Post by Category : Trees

Advent Calendar – 22nd December – Death of a Horse Tree

Mid Winter, solstice, long dark nights, solitude, a time for reflection of the year gone by. Trees bare of leaves, their skeletons showing, shaped by the wind and time. Branches crashing to the ground in the arctic winds. Some trees will fall by the wayside.

To me the interest in a crucifixion image is not the religious portrayal of horrific torture and a reminder of how foul people can be to each other and the planet, but more the portrayal of the horizontal and the vertical and how the body is shaped by these forces.

This aligns with Alexander Technique thinking which teaches us to open our thinking in these directions. By developing our awareness of spatial planes our muscle spirals are allowed to unravel into length width with ease and our consciousness to be free. Things feel lighter.

The three days of the solstice are time to pay homage to the essential support deep within and ease out of the year by taking time to rest.

Death of a Horse Tree, Oil on Canvas, 100 x 150 cm

Painting inspired by Salvador Dali’s luminescent crucifixion painting in the Kelvingrove, Glasgow.)

The Snow Queen – Bee Your Own Magic

Winter solstice, the shortest day of the year – a time when the sun appears stationary for three days, inviting us too to stop, slow down, chill out, let go….

In the darkest times it can be hard to believe that light will return. Yet life freezes to get on with its own magical transformation. I love the thought of the Queen Bee overwintering under her horse tree gathering energy to bring life to all in spring. She is a reminder to us to take time over winter to constructively rest too.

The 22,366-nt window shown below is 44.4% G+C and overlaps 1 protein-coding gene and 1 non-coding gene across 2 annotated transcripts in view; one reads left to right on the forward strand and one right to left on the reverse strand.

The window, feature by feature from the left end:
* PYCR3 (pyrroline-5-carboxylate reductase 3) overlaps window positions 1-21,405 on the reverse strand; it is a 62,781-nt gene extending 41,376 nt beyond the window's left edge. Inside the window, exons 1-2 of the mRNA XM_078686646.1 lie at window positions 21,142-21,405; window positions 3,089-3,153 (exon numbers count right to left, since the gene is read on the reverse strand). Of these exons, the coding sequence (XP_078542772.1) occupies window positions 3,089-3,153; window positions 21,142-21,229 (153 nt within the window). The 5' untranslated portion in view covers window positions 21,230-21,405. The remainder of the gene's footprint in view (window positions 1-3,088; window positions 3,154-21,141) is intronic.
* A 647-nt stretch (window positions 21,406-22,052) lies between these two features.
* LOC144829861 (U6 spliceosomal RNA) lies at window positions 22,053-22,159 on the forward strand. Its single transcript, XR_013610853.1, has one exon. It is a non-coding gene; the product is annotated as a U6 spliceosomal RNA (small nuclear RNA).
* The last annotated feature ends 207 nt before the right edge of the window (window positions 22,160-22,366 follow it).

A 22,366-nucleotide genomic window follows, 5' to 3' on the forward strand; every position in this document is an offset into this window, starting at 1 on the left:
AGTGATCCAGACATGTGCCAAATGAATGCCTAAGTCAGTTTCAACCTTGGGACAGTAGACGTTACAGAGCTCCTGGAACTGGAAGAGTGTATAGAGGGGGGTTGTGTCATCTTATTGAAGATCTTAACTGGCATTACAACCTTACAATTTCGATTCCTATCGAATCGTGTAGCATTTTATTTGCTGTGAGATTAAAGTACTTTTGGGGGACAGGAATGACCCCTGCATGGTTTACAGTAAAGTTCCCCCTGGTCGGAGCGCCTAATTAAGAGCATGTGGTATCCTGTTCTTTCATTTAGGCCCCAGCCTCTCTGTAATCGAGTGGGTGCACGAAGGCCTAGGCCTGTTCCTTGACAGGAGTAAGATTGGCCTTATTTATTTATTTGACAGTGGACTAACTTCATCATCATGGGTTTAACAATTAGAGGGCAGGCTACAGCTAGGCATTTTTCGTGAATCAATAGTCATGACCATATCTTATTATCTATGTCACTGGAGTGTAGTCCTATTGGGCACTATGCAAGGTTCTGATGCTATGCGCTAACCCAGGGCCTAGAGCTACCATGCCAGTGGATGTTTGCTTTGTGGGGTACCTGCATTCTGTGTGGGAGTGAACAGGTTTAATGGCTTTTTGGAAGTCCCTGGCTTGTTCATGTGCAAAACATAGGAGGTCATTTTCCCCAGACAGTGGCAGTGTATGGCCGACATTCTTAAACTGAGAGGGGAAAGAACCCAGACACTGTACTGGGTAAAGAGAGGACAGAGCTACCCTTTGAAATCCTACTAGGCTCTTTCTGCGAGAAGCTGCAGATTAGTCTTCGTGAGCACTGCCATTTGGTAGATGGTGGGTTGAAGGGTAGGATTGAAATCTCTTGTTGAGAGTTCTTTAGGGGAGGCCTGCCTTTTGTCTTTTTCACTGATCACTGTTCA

For inspiration as to the most effective way to do this, check out this Body Magic link here because taking the time to lie in semi-supine, is good for the spine and helps you feel fine!

Constructive rest, aka semi-supine, is a way to care for our whole self and thus the best Xmas gift we could possibly give ourselves. By stopping we have time to dwell in our golden hearted loving natures and bee our own magic, letting go of all that constant doing and busy-ness to experience the gift of just being life itself. Alive without all the stories we tell ourselves or are being told.

Solstice – an invitation to bee the snow queen for three days!

Much love


Body Magic download link

Advent Calendar – 20th December – I Only Have Ice Fir Yule

Today’s offering is a daft drawing which made me smile. Got to keep your sense of humour, no matter what! Humour is wisdom and makes everything look better, methinks.

I enjoyed making sure every snowflake was different. Worth remembering we people are all snowflakes too and there are always going to be differences – all the more reason for humour. Well, that was my thought drawing snowflakes, at least.

Advent Calendar – 17th December – The Language of Wolves

Wolves howl to display togetherness. Howls are among many vocal sounds canines make as any dog owner will know. My dog howls when the 1pm Thursday siren sounds at Carstairs State Hospital or if she hears bagpipes! Crazy Maisie!

The Romans and Saxons reported Britain to be abundant with wolves. Wolves are now extinct here due to deforestation and active hunting through the bounty system. The last wolf recorded was killed in the 14th century in Kent.